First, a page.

Trafficking and COVID-19
Because traffickers target individuals plagued with economic uncertainty and unstable living conditions, COVID-19 makes at-risk individuals even more vulnerable to trafficking. Stay-at-home orders do not stop human trafficking. Once victims are in place, movement is not necessary – trafficking has and will continue throughout the pandemic.
COVID-19 has helped traffickers utilize alternative methods to exploit the most vulnerable.
Social distancing has caused traffickers to rely on the Internet to find and further exploit victims. Minors’ screen time has increased as has their susceptibility to being targeted by traffickers online. The FBI warned about the risks associated with increased online activity and released recommendations encouraging parents and educators to discuss Internet safety with children.
Social distancing makes escaping trafficking even more difficult.
COVID-19 creates ideal isolation circumstances for traffickers to control their victims. Traffickers have only adapted their exploitative ways in light of COVID-19, not abated them.
Financial crises resulting from COVID-19 may amplify the pervasiveness of human trafficking on a global scale.
Universal economic collapses have led to higher unemployment rates worldwide. For example, countries whose economies depend on travel and tourism are especially struggling because millions of people out of work. The widespread unemployment rates have many individuals taking greater risks to find work, which increases their likelihood of being trafficked. Fewer employment opportunities also increase survivors’ vulnerability to being re-trafficked.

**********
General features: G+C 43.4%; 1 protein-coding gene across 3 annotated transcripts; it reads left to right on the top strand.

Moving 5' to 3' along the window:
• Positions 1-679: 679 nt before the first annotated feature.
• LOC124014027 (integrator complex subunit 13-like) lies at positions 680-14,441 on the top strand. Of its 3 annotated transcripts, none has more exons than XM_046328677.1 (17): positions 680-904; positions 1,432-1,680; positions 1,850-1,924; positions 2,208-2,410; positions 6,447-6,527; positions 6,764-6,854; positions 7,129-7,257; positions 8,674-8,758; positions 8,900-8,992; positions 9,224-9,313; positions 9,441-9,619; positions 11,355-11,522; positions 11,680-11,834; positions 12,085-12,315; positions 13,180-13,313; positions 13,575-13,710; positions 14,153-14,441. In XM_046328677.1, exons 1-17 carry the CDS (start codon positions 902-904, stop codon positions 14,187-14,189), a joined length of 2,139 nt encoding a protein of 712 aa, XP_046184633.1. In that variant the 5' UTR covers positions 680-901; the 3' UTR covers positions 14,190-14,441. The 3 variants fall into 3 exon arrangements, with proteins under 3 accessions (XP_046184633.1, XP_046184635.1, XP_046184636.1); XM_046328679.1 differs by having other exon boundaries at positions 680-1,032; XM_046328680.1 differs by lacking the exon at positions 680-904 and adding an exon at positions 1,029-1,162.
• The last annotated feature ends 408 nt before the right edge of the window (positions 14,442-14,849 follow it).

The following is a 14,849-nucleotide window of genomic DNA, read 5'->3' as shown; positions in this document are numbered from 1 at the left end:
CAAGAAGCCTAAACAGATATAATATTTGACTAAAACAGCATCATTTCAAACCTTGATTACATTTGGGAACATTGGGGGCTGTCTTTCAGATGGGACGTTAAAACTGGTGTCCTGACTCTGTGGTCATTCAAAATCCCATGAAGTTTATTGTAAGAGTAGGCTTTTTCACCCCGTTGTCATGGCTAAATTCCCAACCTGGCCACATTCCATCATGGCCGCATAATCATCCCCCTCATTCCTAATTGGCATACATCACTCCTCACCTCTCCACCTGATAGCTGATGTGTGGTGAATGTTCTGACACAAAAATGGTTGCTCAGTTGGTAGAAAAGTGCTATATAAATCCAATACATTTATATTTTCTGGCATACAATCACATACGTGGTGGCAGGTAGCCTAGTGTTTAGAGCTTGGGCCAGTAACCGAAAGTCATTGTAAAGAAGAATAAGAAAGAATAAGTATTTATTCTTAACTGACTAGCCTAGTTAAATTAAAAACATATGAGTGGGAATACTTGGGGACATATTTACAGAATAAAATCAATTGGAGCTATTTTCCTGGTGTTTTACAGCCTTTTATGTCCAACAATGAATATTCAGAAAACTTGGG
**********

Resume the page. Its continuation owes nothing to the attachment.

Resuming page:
COVID-19 has limited access to resources necessary to identify, rescue, and assist victims and survivors of trafficking. The public plays a critical role in identifying and reporting suspected victims of trafficking. With the practice of social distancing comes a decline in resources to identify victims. Healthcare professionals, social workers, and labor inspectors are limited to identify potential victims because of social distancing. School teachers, who can often detect warning signs of trafficking in their students before anyone else, are also restricted due to the transition to online learning.
Anti-trafficking organizations are struggling; donations have decreased, fundraising events have been cancelled, and the ability to provide direct services has been thwarted by the virus.
While some organizations have shifted their services online (i.e. virtual counseling), many have been forced to halt their operations.
Traffickers do not care about the health of who they exploit; their only concern is money and how to obtain it quickly.
Unsafe work environments put trafficking victims at increased risk for contracting COVID-19. Despite stay-at-home orders, people are continuing to purchase sex, placing sex trafficking victims’ health and safety in jeopardy. Victims of labor trafficking may be forced to work increased hours in hazardous conditions, increasing their potential exposure to the virus.
Trafficking victims are vulnerable to contracting COVID-19 because of malnutrition, lack of sleep, substance reliance, and inadequate access to healthcare. Additionally, many victims are being forced to pick up other jobs or engage in criminal activity to supplement income for their traffickers.
While it is vital to abide by stay-at-home guidelines and practice social distancing, there are ways we can help. The first step to change is awareness and it is important to continue the dialogue around COVID-19’s impact here.